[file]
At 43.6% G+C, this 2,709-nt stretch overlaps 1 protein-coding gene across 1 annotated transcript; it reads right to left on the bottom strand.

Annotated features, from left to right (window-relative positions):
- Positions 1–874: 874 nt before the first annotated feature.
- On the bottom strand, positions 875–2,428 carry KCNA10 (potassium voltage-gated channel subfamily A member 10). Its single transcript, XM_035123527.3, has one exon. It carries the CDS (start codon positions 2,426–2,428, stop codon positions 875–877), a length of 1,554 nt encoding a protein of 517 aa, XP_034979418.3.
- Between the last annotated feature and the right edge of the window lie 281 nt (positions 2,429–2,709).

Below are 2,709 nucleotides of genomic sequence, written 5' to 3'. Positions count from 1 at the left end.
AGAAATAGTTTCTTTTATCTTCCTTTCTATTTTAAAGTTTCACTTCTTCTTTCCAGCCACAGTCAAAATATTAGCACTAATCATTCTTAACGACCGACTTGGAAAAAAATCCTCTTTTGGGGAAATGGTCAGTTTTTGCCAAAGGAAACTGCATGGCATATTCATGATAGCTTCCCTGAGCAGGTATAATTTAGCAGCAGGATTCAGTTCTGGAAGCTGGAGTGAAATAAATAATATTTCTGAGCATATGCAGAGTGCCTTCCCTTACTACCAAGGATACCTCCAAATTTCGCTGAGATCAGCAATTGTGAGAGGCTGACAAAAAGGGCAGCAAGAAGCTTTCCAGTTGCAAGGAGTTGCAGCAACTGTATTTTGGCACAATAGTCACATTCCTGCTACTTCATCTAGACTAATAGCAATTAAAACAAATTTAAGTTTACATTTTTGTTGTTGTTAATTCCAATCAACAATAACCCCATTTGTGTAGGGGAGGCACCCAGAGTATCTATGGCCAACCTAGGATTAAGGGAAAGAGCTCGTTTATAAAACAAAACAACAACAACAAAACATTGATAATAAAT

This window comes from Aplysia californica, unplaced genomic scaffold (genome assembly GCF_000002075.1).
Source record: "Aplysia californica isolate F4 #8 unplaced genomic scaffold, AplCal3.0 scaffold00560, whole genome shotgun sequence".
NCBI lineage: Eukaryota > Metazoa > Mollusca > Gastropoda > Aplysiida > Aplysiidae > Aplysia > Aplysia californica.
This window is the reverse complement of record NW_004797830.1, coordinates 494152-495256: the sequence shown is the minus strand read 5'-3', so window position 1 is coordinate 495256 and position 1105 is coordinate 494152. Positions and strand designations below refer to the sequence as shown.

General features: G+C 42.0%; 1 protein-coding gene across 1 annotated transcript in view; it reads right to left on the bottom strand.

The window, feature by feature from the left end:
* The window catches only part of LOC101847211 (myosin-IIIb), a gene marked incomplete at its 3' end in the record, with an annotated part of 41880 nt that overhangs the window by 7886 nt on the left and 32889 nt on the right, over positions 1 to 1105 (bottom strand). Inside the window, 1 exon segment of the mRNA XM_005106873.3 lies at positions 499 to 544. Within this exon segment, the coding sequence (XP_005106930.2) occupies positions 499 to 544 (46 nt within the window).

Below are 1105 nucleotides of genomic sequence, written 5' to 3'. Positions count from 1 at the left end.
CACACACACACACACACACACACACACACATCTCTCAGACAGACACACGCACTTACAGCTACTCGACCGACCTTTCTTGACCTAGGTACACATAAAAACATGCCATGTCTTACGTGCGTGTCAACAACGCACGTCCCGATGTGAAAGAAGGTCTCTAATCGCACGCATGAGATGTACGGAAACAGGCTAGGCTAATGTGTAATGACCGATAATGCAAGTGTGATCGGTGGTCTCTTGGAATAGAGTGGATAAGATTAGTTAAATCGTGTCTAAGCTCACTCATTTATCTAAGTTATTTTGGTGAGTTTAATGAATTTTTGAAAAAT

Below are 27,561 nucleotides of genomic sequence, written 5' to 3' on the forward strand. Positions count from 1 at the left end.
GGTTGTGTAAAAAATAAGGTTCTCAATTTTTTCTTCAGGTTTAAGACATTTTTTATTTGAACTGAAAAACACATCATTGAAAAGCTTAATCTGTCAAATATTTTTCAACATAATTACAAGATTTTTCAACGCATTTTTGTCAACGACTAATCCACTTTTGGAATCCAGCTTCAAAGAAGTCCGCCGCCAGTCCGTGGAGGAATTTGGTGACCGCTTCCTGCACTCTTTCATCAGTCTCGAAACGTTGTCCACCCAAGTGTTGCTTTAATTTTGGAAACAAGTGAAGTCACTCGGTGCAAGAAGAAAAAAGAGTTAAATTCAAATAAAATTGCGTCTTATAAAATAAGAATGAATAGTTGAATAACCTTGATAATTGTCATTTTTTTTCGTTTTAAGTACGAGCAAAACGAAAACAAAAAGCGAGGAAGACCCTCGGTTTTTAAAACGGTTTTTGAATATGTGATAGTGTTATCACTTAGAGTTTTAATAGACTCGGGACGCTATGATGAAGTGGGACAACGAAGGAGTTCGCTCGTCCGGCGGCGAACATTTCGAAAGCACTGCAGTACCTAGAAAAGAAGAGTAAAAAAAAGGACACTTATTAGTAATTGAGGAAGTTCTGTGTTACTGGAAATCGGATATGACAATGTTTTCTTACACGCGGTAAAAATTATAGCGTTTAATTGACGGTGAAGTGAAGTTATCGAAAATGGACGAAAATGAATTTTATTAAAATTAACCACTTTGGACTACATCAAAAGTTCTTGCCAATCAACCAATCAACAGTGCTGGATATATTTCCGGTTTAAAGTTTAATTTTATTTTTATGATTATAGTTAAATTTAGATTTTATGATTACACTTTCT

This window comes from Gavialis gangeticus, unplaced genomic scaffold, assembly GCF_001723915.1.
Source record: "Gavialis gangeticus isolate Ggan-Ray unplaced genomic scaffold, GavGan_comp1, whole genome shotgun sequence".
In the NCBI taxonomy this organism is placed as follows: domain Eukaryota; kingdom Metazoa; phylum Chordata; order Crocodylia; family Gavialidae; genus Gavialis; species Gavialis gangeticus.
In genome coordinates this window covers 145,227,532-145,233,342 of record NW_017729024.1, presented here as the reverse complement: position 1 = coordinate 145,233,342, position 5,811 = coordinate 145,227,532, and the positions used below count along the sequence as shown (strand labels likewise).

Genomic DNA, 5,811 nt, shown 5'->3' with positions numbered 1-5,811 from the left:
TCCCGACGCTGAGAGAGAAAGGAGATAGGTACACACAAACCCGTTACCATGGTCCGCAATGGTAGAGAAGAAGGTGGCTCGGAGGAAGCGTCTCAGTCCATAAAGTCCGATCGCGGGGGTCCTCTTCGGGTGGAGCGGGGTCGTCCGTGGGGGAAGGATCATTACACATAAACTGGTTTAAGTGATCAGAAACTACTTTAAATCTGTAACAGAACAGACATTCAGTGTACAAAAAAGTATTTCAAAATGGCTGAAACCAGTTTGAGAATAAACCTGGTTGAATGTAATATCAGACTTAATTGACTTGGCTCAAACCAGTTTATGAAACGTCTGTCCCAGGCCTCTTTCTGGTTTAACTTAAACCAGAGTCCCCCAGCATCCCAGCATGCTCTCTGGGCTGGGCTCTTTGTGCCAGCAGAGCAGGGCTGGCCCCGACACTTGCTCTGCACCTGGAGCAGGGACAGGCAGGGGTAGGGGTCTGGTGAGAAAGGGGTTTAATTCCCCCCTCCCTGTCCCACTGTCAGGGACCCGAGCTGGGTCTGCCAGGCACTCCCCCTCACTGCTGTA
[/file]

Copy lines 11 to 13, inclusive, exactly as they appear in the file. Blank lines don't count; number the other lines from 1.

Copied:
This window is the reverse complement of record NW_004797830.1, coordinates 494152-495256: the sequence shown is the minus strand read 5'-3', so window position 1 is coordinate 495256 and position 1105 is coordinate 494152. Positions and strand designations below refer to the sequence as shown.

General features: G+C 42.0%; 1 protein-coding gene across 1 annotated transcript in view; it reads right to left on the bottom strand.

The window, feature by feature from the left end: